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Book Review Why Am I Still Depressed? Recognizing and Managing the Ups and Downs of Bipolar II and Soft Bipolar Disorder

Book Review Why Am I Still Depressed? Recognizing and Managing the Ups and Downs of Bipolar II and Soft Bipolar Disorder

There are dozens of books on the market aimed at helping the general public recognize depression; there are far fewer that focus specifically on the more subtle forms of bipolar disorder. This disparity has its clinical parallel in the over-diagnosis of unipolar depression among patients who ultimately prove to have a bipolar disorder. Indeed, survey data suggest that there is typically a 7-year delay in the correct diagnosis of bipolar spectrum disorder.1

This new book by Dr Jim Phelps, a psychiatrist in private practice with extensive experience in treating patients with bipolar disorder, thus responds to a pressing need for increased public awareness. Indeed, it may also help many mental health professionals recognize the “softer” end of the bipolar disorder continuum,2 which is often missed in the patient who presents with symptoms of major depression.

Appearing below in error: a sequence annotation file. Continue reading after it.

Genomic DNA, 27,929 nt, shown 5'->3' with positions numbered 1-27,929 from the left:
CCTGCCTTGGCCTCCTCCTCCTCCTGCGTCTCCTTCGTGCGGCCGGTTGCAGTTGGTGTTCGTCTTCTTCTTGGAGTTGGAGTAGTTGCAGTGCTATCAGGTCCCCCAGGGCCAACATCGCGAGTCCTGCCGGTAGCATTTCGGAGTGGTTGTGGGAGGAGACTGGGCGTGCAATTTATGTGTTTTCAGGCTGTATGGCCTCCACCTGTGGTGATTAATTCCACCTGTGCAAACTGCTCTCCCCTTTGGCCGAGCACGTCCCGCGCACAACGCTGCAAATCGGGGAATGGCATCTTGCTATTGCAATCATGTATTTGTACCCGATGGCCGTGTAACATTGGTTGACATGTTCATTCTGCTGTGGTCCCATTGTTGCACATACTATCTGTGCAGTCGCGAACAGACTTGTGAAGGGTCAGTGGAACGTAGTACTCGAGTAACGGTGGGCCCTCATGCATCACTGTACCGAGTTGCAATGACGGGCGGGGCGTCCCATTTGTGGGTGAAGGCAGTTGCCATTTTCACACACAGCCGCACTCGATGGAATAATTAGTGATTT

Written in an informal, readerfriendly style, Dr Phelps' book still manages a detailed synopsis of the state of the art in detecting and treating bipolar spectrum disorders (BSD). The book covers not only the diagnosis of BSD, but also conditions that may mimic bipolar disorder, strategies the patient may use to assist the physician, guidelines for choosing optimal treatment, risks of antidepressants, and the role of psychotherapy in managing BSD.

Dr Phelps' tone is supportive and encouraging, but he does not talk down to the reader. The medical information presented is accurate and up-to-date. I believe that psychiatrists would be well-advised to offer their bipolar patients this excellent text as an adjunct to their regular meetings. I believe this book will also fill a critical information gap for those struggling with bipolar spectrum disorders.

References

References

1. Depression and Bipolar Support Alliance. The face of bipolar illness. Available at: http://www. dbsalliance.org/Speeches_Testimony/FaceofBP.html. Accessed June 1, 2006.
2. Nassir Ghaemi S, Miller CJ, Berv DA, et al. Sensitivity and specificity of a new bipolar spectrum diagnostic scale. J Affect Disord. 2005; 84: 273-277.

 
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